All of this devastation and loss hangs over the town like a fog. There are many questions that were never answered when the big storm happened. Then, everyone was focused on the tragedy of the two men. But now, could the disappearance of Gabby and the murder of Bronte be connected? Kieran’s dementia-afflicted father seems to be the person who could have seen both of them last. And Liam seems to be a person of interest because he had given Bronte a lift to her house before she was murdered. There are twists and turns and red herrings, but mostly what’s clear is that there is a heavy atmosphere of guilt. Whether it be Kieran, his mother, Mia, Olivia or Brian, everyone blames themselves for something they did all those years ago. What the author does so well is weave the past into what is happening now, showing the remote town as an enchanting seaside place to visit in the summer but that has a dark heart at its core. That gloom is underscored by three iron sculptures called “The Survivors,” that look out to sea, never totally submerged. Always a reminder of death, they commemorate the loss of a ship, the SS Mary Minerva, that now lies 35 meters below in the sea. “The memorial commissioned in tribute to the 54 passengers and crew who had lost their lives nearly a century ago now stood on a rocky outcrop, facing out towards the site of the sinking.” The survivors of the title are not only those sad souls lost at sea long ago, but also the village’s residents, who are affected by more recent tragedies.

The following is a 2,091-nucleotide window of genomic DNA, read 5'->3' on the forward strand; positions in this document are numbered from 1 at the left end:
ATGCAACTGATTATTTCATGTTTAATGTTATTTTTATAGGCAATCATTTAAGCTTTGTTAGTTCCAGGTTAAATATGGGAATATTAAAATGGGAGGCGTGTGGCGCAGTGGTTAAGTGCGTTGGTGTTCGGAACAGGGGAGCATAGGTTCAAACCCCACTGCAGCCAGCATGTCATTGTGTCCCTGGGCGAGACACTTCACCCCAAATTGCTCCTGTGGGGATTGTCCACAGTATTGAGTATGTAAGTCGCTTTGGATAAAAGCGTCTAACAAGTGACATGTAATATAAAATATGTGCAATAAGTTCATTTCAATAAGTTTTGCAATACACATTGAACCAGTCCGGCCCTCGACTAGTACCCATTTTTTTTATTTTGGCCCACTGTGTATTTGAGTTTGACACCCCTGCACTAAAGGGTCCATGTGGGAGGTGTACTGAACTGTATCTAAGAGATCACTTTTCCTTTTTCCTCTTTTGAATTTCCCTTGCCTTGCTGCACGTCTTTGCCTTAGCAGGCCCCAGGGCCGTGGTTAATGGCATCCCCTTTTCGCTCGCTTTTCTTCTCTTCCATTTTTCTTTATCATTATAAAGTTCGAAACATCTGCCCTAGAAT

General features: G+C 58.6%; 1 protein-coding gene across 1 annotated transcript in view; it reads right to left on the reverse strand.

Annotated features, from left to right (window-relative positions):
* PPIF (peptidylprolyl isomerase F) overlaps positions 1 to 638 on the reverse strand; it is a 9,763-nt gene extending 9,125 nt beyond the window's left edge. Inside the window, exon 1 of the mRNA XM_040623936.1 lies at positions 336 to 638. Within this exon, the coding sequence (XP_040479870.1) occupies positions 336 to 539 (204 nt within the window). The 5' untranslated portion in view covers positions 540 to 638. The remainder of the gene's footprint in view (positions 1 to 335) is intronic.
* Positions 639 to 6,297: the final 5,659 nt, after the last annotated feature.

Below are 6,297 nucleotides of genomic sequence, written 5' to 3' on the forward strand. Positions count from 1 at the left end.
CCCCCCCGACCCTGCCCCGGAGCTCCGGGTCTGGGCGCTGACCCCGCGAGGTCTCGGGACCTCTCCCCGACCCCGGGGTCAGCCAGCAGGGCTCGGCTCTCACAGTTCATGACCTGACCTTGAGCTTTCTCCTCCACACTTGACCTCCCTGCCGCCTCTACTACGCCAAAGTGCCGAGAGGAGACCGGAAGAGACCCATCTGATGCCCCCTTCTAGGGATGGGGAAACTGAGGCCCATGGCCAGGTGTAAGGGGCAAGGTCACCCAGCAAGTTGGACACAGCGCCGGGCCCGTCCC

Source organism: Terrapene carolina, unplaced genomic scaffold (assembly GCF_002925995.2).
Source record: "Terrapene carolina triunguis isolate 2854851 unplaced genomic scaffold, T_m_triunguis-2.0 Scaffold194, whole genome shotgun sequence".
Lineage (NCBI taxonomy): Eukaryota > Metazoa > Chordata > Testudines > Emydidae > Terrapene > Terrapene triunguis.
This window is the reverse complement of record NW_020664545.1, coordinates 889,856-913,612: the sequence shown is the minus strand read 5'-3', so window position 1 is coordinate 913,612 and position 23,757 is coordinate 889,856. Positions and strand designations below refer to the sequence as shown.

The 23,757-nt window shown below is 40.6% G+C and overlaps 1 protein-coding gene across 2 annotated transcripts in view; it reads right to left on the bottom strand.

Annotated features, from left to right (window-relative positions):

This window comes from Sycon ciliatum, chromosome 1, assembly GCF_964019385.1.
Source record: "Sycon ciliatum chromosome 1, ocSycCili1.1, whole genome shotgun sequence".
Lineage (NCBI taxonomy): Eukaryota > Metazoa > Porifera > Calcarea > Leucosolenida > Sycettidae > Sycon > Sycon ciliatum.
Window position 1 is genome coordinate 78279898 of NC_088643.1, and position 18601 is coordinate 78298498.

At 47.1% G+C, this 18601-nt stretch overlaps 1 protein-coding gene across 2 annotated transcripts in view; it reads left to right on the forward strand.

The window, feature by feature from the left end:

Several other characters are added to the story. Pendlebury, a senior detective, is sent from Tasmania’s capital, Hobart, to run the murder investigation of Bronte. He’s assisted by local cop Renn. The townspeople swear the killer was a tourist or other visitor, by now on the mainland. Pendlebury and Renn have their sights somewhat closer to home; the list of possible suspects runs from weirdo Liam to night-wandering Brian to who knows. Meanwhile, George Barlin, a popular crime writer, has just moved to the area to buy a house. He’s was teaching a workshop during the time of the storm and has since returned in the wake of a divorce. He says: “I really hoped I’d stay here long-term but now I’m not so sure. Places like this, they need to be tight-knit to work. Once the trust is broken, they’re stuffed. Whether people see it or not, the writing’s on the wall.”

The trust is broken in so many different ways. This is a book that focuses on the loss of innocence and trust, guilt, grieving and growing up. And it’s also a story of the sea, how immense and enigmatic it is – and how powerful it can prove to be when people underestimate it. “The Survivors” is an example of fine storytelling.